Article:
Climate Change: New "Environmental Tax" In 2011

Japan's new government last year set up a ministerial committee to draw up legislation to deal with global warming. Today, the report was released, with an emphasize on total emissions volume control, and a new environmental tax for consumers to be introduced in 2011. Petrol will be included, just like in many European countries, as a way to reduce driving. I think that would be a very wise decision from the parliament, to start reducing people's high level dependency on cars. Peak oil and the very real prospect of not being able to properly feed everyone in this country if current trends continue are issues that need to be addressed too.

The government is seeking to enact the bill during the current session of the parliament.

Mainichi: Draft government emissions bill sidesteps caps on companies

The draft bill stipulates that greenhouse gas emissions be slashed by 25 percent by 2020 compared to 1990 levels, on condition that all the major industrialized nations establish a fair and effective international framework and agree on an ambitious goal. A long-term target of cutting emissions by 80 percent by 2050 was also incorporated into the bill.
Is the proposed legislation good enough? That should also be debated. Introducing a cap-and-trade system was discussed, but Japan's industries opposed the system. They think it would "restrict their business activities and hamper economic growth." That's not what has happened in countries where it has been introduced, so stay tuned.

Meanwhile, Japan has just introduced a new eco-point system aimed at increasing sales of homes, energy-saving features and renovations while reducing Japan's greenhouse gas emissions, starting on March 8, 2010. We will be able to receive up to 300,000 yen ($3,320) worth of eco-points, which can be used for home renovation or retrofit efforts or exchanged for gift certificates or local specialties, such as rice, fruit and marine products. I wish they would include certified organic produce as well.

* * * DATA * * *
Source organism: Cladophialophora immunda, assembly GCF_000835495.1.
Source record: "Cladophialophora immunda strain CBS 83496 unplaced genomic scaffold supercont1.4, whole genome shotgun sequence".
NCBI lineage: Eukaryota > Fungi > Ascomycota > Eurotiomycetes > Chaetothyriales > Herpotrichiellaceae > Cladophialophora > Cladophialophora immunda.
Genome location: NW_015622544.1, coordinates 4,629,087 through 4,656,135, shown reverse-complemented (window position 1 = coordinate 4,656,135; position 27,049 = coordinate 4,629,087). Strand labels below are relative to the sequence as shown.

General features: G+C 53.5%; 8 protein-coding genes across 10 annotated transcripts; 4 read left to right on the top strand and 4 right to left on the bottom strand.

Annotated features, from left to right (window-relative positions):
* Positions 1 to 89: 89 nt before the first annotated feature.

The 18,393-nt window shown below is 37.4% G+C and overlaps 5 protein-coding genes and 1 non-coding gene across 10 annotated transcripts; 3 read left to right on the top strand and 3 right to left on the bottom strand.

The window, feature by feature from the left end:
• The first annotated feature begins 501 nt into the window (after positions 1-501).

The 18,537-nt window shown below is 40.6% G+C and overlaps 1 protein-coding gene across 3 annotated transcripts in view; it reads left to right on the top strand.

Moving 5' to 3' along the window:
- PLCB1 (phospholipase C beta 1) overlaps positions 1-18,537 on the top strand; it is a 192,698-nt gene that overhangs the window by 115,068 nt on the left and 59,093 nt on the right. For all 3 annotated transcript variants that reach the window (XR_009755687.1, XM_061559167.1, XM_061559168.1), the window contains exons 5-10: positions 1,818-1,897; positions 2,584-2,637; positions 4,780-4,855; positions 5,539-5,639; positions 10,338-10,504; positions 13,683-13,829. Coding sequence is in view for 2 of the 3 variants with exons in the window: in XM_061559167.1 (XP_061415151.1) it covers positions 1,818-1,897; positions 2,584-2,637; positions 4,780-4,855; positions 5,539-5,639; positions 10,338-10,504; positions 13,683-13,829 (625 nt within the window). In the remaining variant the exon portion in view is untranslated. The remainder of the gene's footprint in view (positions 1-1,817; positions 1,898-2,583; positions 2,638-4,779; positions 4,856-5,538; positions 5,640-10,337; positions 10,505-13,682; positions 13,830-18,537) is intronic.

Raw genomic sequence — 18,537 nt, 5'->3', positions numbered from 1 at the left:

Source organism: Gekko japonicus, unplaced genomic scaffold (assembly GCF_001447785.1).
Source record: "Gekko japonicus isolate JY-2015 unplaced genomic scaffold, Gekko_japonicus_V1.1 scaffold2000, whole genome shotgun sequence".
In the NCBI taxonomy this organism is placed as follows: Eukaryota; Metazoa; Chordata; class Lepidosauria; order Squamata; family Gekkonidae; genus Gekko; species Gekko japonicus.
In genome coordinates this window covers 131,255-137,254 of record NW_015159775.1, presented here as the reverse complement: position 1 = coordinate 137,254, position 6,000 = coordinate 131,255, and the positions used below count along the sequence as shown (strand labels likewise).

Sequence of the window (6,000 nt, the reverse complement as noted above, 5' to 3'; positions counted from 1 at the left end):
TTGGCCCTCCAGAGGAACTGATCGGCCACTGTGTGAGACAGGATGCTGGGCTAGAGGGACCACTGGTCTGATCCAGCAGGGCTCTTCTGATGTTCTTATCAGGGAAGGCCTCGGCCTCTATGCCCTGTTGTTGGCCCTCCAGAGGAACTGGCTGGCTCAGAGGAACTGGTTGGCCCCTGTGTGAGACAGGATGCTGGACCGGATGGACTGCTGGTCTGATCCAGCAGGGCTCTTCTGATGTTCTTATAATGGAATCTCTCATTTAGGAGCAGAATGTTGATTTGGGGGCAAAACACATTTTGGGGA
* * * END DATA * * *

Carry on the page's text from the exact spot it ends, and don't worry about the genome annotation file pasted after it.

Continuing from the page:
Asahi: Eco-point system starts for housing
...Makers of window panes and other materials that improve insulation are eagerly promoting their energy-saving wares, while housing companies are widening the options for renovation and construction work for which the points can be used.

Amid the hoopla, experts say the public should try to gain proper information on the type of insulation features that will work best with their homes. They warn that some features could wind up being disadvantageous, depending on the type of housing.

"(Consumers should) not get carried away by sweet sales talk," said an official at the Center for Housing Renovation and Dispute Settlement Support.

If an existing house is fitted with double-pane or special-glass windows that more effectively keep in heat, the owner can receive between 2,000 and 18,000 eco-points.

Points can also be earned by having walls, roofs and floors redone with building materials with insulation that meet government standards. Outer walls redone using designated materials will fetch 100,000 points, improved roofs and ceilings gain 30,000 points, and redone floors can provide 50,000 points.

Most new wooden houses built by major housing companies are already equipped with double-pane windows and insulated walls. Such buildings that clear the government standard can receive the maximum 300,000 points.

For ferroconcrete homes and condominiums built with materials that already have high insulation capabilities, the addition of such energy-conserving systems as solar power generators are a prerequisite for winning eco-points.


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